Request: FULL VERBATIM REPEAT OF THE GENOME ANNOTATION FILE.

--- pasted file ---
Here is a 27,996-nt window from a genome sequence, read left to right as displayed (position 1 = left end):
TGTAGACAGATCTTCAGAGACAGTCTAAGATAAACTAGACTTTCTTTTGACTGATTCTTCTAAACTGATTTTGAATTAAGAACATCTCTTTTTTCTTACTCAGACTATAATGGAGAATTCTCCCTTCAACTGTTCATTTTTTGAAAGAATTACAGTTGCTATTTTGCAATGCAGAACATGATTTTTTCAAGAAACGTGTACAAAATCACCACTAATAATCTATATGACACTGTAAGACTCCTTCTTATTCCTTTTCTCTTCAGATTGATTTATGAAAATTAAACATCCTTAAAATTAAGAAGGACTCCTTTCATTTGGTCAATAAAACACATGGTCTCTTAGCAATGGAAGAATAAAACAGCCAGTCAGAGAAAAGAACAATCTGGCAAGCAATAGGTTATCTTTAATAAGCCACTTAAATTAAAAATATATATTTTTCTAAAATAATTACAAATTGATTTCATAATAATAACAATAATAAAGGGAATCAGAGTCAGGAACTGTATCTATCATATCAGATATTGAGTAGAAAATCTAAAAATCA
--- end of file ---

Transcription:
Here is a 27,996-nt window from a genome sequence, read left to right as displayed (position 1 = left end):
TGTAGACAGATCTTCAGAGACAGTCTAAGATAAACTAGACTTTCTTTTGACTGATTCTTCTAAACTGATTTTGAATTAAGAACATCTCTTTTTTCTTACTCAGACTATAATGGAGAATTCTCCCTTCAACTGTTCATTTTTTGAAAGAATTACAGTTGCTATTTTGCAATGCAGAACATGATTTTTTCAAGAAACGTGTACAAAATCACCACTAATAATCTATATGACACTGTAAGACTCCTTCTTATTCCTTTTCTCTTCAGATTGATTTATGAAAATTAAACATCCTTAAAATTAAGAAGGACTCCTTTCATTTGGTCAATAAAACACATGGTCTCTTAGCAATGGAAGAATAAAACAGCCAGTCAGAGAAAAGAACAATCTGGCAAGCAATAGGTTATCTTTAATAAGCCACTTAAATTAAAAATATATATTTTTCTAAAATAATTACAAATTGATTTCATAATAATAACAATAATAAAGGGAATCAGAGTCAGGAACTGTATCTATCATATCAGATATTGAGTAGAAAATCTAAAAATCA